Lebanon News

Lebanon-based militant pledges allegiance to ISIS

In this Thursday, Jan. 23, 2014 photo, gunmen take up combat positions in Fallujah, Iraq. (AP Photo)

TRIPOLI, Lebanon: A Lebanon-based Sunni militant with reported links to Al-Qaeda pledged allegiance to the Islamic State of Iraq and Greater Syria in an audio recording released late Saturday, urging the radical Syrian rebel group to "reactivate its cells" in the country.

“We pledge allegiance to [ISIS chief] Abu Bakr al-Husseini al-Qurshi al-Baghdadi to listen and obey,” a man identifying himself as Abu Sayyaf al-Ansari and claiming to be based in the northern city of Tripoli said in the audio message.

“We ask [Baghdadi] to reactivate its [ISIS] cells in Lebanon to carry on with jihadist [operations] that have intimidated America,” Abu Sayyaf said in the recording, which was circulated on social media websites and widely covered on local news outlets.

In an article published Saturday, Al-Akhbar newspaper described Abu Sayyaf as an Al-Qaeda commander based in Lebanon but little else is known about the man in the recording.

In the message, Abu Sayyaf also urged Lebanese soldiers from the Sunni sect to desert, accusing the military of siding with Hezbollah.

“The Umma has been shaken as a result of the betrayal of the crusader Lebanese Army that is backed by Hezbollah,” he said, asking Muslim Scholars in Tripoli to support his cause.

Sheikh Omar Bakri, a Tripoli-based Islamist, voiced concern that the audio recording was the first serious sign of Al-Qaeda’s presence in Lebanon, adding that Abu Sayyaf’s words resembled statements by Osama Bin Laden, the group’s notorious slain commander.

“This is certainly the first serious statement by Al-Qaeda in Lebanon in which the commander identifies himself. This is in line with Al-Qaeda rules and regulations,” Bakri told The Daily Star.

“He introduced himself in the recording in a manner similar to how Al-Qaeda commanders [introduce] themselves. He who knows but is not known, who attacks but never is attacked. He is a secret Al-Qaeda figure par excellence,” he added.

The sheikh explained that Al-Qaeda adopted its own system of identifying commanders, noting that the name Abu Sayyaf al-Ansari followed the group’s conventions. He noted that Abu Sayyaf’s last name, al-Ansari, is understood to identify the man as a “supporter of the Sunni community in Lebanon.”

“This means [in effect] he is a member of Al-Qaeda in Lebanon,” he added.

“Al-Qaeda’s agenda is centered on finding a basin of support. In this case, they could be aiming to establish the Emirate of Tripoli in Greater Syria because Abu Sayyaf even approached Tripoli’s Muslim scholars in his speech and asked them not to betray him,” he said.

Referring to Al-Qaeda’s modus operandi, Bakri warned that an attack on the Army was probable and that this “should be followed by announcing Tripoli as an extension of ISIS.”

The Lebanese Army has in recent days been targeted during sporadic clashes between opponents and supporters of President Bashar Assad in Tripoli. Two soldiers have been in the attacks.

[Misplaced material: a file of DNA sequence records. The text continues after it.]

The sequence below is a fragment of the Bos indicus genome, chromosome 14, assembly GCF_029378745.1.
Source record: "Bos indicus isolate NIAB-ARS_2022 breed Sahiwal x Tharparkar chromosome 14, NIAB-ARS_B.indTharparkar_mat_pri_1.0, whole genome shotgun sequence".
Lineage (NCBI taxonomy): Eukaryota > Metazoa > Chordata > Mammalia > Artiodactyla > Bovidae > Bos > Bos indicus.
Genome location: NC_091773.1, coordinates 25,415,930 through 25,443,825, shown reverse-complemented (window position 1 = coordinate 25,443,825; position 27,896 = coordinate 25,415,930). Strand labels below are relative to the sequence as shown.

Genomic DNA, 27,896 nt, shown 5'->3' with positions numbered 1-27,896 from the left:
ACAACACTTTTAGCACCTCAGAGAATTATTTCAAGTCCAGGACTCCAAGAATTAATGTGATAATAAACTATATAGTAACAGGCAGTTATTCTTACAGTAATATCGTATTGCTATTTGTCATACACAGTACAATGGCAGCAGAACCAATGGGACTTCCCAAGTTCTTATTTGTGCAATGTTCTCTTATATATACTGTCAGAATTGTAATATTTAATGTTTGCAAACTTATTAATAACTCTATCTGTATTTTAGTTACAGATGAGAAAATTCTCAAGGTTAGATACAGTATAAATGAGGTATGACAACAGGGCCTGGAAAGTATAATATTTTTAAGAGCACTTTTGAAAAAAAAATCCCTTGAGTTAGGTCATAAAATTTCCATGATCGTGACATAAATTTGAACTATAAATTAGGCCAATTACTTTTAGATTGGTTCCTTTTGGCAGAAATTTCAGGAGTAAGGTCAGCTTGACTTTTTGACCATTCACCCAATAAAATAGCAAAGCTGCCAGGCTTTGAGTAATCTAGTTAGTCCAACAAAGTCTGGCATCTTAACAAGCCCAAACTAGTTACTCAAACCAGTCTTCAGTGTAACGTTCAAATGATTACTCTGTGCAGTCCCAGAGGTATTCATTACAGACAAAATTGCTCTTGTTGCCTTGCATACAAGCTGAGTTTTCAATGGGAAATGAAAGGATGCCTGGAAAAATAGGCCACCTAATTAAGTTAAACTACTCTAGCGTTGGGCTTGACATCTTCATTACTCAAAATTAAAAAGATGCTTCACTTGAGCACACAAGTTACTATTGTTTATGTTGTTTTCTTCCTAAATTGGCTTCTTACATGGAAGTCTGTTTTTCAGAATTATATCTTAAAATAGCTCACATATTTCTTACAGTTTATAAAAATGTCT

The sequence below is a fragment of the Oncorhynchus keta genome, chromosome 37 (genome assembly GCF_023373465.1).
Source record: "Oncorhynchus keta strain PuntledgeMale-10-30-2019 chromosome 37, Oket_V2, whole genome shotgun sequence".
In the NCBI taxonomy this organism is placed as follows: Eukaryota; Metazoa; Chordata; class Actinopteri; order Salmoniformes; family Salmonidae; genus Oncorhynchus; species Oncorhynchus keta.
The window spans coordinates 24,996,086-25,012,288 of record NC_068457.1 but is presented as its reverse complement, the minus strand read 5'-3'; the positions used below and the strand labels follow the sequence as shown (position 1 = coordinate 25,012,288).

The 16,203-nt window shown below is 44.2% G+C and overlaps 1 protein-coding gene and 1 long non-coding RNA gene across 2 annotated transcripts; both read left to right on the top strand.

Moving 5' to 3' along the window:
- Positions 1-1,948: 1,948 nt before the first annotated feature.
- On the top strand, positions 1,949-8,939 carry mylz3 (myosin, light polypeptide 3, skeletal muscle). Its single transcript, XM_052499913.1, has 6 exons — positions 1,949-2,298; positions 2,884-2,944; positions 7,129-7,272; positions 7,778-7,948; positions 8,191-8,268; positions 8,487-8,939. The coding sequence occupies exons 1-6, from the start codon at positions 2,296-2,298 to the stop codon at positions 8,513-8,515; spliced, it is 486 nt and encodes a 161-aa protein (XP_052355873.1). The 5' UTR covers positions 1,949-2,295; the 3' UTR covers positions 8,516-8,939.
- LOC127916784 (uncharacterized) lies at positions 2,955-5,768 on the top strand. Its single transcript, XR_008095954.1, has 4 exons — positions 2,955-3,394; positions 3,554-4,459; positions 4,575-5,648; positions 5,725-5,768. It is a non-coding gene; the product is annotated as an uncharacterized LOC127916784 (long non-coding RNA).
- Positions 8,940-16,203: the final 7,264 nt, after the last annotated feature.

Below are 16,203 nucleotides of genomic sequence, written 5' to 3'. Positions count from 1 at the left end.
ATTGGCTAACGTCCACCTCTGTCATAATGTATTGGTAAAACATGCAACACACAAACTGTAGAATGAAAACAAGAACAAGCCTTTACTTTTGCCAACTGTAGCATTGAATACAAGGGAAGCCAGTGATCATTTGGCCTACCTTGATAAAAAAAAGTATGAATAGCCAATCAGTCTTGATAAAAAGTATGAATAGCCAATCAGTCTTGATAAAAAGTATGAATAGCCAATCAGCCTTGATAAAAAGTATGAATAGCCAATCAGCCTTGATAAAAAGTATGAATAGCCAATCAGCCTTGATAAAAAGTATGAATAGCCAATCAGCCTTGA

Tripoli has witnessed some 19 rounds of fighting between fighters in the pre-dominantly Sunni neighborhood of Bab al-Tabbaneh and the mainly Alawite neighborhood of Jabal Mohsen since the uprising in Syria began in March of 2011.

Abu Sayyaf’s remarks stirred controversy in the ranks of Salafist sheikhs in Lebanon’s second largest city.

A source in the Tripoli-based Committee of Muslim Scholars said “sheikhs voiced discomfort with Abu Sayyaf’s statement because ISIS will ruin everything in Lebanon and everything we have worked for.”

“Our problem is with Hezbollah and Alawites in Tripoli but not the Lebanese Army,” the source, speaking on condition of anonymity, told The Daily Star. “We fear that attacks against the Army could escalate to attacks against Christians as well.”

Another sheikh, who also spoke on condition of anonymity, said he feared ISIS and the Nusra Front sought to transform Lebanon into a global jihadist front.

Aby Sayyaf’s remarks came a day after the Nusra Front in Lebanon warned the Sunni sect to avoid areas where Hezbollah has a presence or enjoys support. The group also called for the support of the Sunni sect in its fight against Hezbollah.

The Nusra Front in Lebanon, which is linked to Syria’s Nusra Front, has claimed responsibility for bombings in areas in Lebanon that back Hezbollah.

On Saturday, Former Prime Minister Saad Hariri warned against attempts at dragging the Lebanese into conflicts between Hezbollah and Al-Qaeda, saying such radical groups were linked to the Syrian regime.

“The suspicious calls launched by extremist forces that are clearly linked to the murderous regime in Damascus only aim to transfer the flames to Lebanon, to the benefit of this regime,” Hariri said in a statement.

ISIS and Nusra Front in Lebanon have claimed responsibility for three bombings in the country, including the Beirut southern suburbs, in retaliation to Hezbollah’s military campaign in Syria.

Hariri, who has repeatedly urged his supporters to remain moderate in the face of rising radical groups, has said he is willing to join a new government with Hezbollah for the sake of safeguarding Lebanon.





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